Teenager faces battle with ME and The Pike | Wetherby News | 21 February 2017

February 27, 2017

From The Wetherby News | 21 February 2017.

A teenager from Wetherby is hoping to scale England’s highest mountain – a few years after chronic illness meant she couldn’t walk her dog to the end of the road without feeling exhausted.

Sophie Atkinson and three friends from Harrogate College are set to climb Scafell Pike to raise money for the ME Association charity, which supports patients and funds research into Myalgic Encephalomyelitis.

The 19-year-old was diagnosed with ME, an illness which causes extreme tiredness that does not go away with rest or sleep and which has no known cure, after suffering from glandular fever five years ago.

Now with friends Sarah Murphy, Lauryn Brogatzki and Rheanna Ainsley, she plans to take on the notorious craggy Cumbrian slopes of Scafell next month, and is taking on training walks in preparation.

“It’s the biggest physical challenge I’ve ever done, so I’m excited and nervous at the same time.” she admits.

“I never thought I would be well enough to do anything like this. But I’m one of the very lucky ones.

“I still have to be very careful about monitoring my energy, and I still get good days and bad days. But my health has improved enough for me to feel that I could take this challenge on, and I’m so grateful for that.”

Sophie’s illness meant that she missed a lot of school, forcing her to drop some of her GCSEs. She is now taking an A-level, after taking two last year, and hopes to start university in September and train as a midwife.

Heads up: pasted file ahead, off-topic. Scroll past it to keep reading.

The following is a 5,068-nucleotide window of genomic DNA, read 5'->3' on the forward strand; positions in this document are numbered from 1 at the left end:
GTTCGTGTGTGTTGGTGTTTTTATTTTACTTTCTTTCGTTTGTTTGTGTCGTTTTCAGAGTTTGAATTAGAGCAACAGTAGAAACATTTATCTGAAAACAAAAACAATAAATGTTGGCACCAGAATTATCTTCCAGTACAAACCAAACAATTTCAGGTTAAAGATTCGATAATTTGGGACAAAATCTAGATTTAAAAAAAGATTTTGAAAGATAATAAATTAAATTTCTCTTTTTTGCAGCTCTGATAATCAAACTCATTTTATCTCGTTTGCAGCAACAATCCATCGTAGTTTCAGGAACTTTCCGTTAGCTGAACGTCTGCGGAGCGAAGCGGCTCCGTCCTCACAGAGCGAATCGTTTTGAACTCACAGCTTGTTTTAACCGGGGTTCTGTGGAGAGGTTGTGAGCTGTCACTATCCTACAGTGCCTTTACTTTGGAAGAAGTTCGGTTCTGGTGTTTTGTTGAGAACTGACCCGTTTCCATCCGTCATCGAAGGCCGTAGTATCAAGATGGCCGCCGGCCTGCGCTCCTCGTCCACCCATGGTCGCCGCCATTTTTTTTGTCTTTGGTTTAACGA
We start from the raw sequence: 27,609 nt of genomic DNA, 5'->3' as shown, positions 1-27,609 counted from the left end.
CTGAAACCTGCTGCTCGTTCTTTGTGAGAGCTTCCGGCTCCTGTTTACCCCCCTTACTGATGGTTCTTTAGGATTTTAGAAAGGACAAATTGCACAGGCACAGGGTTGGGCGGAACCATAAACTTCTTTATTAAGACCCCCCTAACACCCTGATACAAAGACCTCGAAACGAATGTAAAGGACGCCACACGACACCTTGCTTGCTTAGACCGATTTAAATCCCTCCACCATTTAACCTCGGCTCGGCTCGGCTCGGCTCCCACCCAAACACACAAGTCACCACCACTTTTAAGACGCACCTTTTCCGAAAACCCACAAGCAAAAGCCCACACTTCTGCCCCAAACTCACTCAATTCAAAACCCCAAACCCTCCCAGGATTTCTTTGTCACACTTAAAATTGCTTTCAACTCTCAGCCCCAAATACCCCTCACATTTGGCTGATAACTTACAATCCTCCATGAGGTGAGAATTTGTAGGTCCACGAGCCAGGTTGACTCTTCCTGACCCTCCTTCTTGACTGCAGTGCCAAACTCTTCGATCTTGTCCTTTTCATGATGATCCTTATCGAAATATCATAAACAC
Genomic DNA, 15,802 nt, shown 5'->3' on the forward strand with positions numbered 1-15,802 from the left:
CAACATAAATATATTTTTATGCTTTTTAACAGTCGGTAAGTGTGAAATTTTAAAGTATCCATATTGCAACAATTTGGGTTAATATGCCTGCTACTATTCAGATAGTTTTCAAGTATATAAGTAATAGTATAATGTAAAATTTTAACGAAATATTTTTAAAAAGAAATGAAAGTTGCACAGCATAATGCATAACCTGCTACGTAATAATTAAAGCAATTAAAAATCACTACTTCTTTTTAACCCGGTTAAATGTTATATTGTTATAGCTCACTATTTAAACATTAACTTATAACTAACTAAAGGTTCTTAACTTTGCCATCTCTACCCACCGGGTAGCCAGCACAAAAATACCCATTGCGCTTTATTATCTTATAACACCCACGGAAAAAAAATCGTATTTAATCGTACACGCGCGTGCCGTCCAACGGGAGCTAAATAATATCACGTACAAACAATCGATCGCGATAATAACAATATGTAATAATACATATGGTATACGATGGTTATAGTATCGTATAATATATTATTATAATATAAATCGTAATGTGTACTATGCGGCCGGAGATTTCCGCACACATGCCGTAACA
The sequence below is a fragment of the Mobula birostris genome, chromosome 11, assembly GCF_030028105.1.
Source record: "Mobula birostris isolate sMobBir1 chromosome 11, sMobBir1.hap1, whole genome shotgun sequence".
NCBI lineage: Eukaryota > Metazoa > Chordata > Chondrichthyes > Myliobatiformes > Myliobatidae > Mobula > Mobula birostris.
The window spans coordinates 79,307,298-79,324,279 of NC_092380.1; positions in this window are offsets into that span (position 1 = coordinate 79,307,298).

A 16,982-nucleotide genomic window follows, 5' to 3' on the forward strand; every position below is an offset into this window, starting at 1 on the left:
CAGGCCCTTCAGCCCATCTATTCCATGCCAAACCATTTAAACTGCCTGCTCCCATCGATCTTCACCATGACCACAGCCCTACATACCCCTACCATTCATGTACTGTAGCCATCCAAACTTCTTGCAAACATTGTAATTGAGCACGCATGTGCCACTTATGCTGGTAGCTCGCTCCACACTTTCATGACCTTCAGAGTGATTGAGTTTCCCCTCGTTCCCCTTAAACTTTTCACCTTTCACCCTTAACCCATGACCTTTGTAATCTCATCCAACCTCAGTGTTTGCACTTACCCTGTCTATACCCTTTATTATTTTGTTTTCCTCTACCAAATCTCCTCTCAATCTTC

“In the early days of my illness, I remember walking the dog to the end of the road and thinking: “I can’t do this.” I was wiped out, I had to go home.

“With ME, it’s not just the extreme tiredness – there were night sweats, brain fog – where you just can’t concentrate – and muscle aches.

“As a teenager, probably the hardest thing was that my friends would be out, being normal teenagers, and I’d be at home, seeing what they were doing on social media. That was really tough.

“A massive part of having ME is the impact it has on family as well as the individual; the support of my mum and step-Dad, John, is what got me through my worst days.”

Helen Hyland, from the ME Association said: “We’re pleased to hear that Sophie feels well enough to take on this challenge, and know that she’ll take a sensible attitude, stopping when she needs to rest and giving herself plenty of time to recover afterwards.”

To sponsor Sophie visit: www.justgiving.com/fundraising/ScafellPikeClimbForME

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